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Wow, so Dick Clark, the “World’s Oldest Teenager” is gone. Hard to believe. He always seemed to be one of those people you expected to be around forever. Yet another of the icons of my youth is history, something that seems to be happening with gradually increasing regularity lately.

I’m too young to have seen American Bandstand at its peak int he 1950s and ’60s, but it was a regular fixture of my Saturday afternoons in the ’70s. In small-town middle America, there was no local club, no hangout, no gathering place for music and dancing. But there was Bandstand, reliable as ever, to show us the latest bands, dance steps and fashion — polyester and platforms, anyone? — of the era. And Dick Clark was the kindly uncle to shepherd us through the brave new world of singer-songwriters, pop divas and disco the big cities were enjoying.

Keep in mind this was all way before the Internet, YouTube, blogs, or even cable tv. We had three channels on television and small-town radio stations that signed off at sunset. Bandstand was a window to a new world, one with infinitely more possibilities than our tiny little speck of the map could ever envision.

Perhaps even more influential though was New Year’s Rockin’ Eve. I can still remember how exciting it was when the very first edition aired, December 31, 1972. I was so excited — as only a newly-minted teenager could be — to have an alternative to the boring old Guy Lombardo’s ritual “Auld Lang Syne.” Finally, here was something in touch with MY music, with MY generation!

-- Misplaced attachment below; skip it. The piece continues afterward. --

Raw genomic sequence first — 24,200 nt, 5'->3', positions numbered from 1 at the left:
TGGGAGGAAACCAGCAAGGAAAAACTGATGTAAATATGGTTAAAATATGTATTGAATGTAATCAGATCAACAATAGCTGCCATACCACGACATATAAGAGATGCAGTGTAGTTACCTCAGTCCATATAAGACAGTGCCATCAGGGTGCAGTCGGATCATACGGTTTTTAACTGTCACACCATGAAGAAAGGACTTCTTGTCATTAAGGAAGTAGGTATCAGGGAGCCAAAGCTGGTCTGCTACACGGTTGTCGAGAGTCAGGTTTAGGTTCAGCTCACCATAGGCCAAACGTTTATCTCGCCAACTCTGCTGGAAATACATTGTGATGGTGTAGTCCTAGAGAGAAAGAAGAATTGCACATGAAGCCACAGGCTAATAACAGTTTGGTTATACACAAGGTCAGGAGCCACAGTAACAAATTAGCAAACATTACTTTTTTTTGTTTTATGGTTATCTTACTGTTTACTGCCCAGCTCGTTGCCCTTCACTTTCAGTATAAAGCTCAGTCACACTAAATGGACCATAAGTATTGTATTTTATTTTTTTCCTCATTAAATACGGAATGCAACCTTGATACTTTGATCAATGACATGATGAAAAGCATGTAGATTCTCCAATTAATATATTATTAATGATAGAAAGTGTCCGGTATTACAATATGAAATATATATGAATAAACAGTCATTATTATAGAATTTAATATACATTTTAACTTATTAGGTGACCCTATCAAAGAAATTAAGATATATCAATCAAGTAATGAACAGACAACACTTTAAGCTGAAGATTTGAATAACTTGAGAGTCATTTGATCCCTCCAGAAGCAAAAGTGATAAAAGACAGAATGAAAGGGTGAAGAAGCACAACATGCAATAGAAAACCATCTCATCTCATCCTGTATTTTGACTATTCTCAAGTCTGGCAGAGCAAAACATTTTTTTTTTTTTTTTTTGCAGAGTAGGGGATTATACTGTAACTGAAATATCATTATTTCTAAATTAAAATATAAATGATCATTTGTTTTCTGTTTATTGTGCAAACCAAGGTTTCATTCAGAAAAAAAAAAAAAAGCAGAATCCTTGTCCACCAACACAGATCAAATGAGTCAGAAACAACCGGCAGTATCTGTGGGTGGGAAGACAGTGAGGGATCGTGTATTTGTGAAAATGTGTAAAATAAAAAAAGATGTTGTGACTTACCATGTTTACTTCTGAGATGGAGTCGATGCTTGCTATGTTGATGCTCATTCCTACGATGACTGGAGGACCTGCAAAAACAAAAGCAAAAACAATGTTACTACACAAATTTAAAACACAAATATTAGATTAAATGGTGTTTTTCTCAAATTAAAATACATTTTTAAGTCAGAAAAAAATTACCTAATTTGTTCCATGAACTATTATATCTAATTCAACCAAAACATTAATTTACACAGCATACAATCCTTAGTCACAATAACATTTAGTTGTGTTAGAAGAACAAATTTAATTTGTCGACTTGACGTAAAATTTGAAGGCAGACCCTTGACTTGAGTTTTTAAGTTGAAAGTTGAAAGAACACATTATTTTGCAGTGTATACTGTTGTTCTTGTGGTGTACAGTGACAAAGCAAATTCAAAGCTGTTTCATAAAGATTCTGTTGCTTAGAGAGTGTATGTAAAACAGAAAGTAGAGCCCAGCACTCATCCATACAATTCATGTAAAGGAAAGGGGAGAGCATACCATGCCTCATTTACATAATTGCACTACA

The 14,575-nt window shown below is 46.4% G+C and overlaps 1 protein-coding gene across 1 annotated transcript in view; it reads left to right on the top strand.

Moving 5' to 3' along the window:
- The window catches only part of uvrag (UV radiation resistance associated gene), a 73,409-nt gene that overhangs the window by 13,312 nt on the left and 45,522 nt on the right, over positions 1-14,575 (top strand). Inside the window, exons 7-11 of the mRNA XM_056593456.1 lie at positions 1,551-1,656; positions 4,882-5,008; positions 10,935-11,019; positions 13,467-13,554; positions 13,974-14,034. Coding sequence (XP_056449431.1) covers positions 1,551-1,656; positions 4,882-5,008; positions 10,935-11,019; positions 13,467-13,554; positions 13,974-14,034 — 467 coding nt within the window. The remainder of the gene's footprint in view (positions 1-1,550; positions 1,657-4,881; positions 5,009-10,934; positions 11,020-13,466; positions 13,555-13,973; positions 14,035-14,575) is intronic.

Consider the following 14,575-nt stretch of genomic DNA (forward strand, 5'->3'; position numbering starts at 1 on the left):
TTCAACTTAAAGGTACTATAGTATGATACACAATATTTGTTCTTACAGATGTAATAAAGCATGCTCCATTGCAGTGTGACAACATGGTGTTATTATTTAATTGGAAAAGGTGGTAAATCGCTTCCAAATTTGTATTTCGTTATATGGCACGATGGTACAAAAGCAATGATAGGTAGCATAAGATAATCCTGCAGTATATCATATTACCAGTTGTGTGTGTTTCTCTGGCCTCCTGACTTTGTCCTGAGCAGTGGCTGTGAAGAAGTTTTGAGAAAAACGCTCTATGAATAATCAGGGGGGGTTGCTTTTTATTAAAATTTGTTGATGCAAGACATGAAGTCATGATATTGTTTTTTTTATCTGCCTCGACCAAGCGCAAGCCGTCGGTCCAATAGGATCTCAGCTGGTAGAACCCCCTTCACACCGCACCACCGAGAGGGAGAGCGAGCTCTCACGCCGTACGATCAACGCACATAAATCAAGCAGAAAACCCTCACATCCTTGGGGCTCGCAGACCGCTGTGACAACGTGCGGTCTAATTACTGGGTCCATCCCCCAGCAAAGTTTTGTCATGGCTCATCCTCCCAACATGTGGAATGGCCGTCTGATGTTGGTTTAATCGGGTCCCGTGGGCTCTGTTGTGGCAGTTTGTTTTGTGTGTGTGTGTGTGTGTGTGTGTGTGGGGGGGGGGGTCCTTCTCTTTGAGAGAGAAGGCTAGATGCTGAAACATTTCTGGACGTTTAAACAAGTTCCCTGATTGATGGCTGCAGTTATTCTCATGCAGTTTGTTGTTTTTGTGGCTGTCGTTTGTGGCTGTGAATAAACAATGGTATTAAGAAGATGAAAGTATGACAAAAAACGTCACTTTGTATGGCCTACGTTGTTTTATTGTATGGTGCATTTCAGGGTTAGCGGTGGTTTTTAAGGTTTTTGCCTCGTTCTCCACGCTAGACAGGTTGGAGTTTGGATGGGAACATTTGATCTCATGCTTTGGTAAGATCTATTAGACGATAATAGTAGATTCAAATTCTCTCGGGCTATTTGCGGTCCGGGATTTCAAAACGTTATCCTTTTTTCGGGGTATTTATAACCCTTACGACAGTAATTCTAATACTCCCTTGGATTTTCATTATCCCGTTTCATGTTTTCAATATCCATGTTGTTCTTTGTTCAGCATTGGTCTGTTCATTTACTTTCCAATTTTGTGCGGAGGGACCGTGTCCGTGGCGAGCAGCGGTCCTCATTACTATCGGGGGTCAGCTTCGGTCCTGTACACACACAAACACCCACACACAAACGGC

Yes, I realize that today’s younger folks probably regard “N.Y.R.E.” the same way I considered Lombardo way back when. But that doesn’t’ detract from the revolutionary nature of the show back then, or the enjoyment I’ve continued to derive from it even as recently as last December. Over the years, I’ve traded toasting 1973 with Dr. Pepper and my parents for toasting 2012 with champagne and my wife, but it’s still great to ring in a new year with some good music. And I have Dick Clark to thank for bringing that into my life.

I’ll leave it to others to opine about Clark’s many other shows and business accomplishments, and his personal traits. All I can say is that for one young man in one very small town, he made the world a brighter, more exciting place, and I thank him for that.

Rest in peace, Dick. New Year’s Eve won’t be the same without you.

A Sense of Wonder

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Earlier today, the space shuttle Discovery made its way from Florida, flying up the East Coast and over the monuments of Washington, D.C. on its way to its final home at the Smithsonian Institution. The shuttle, always a breathtaking sight, was no less so atop the modified 747 that took it to Washington. The magnificent craft drew thousands of onlookers on its last journey.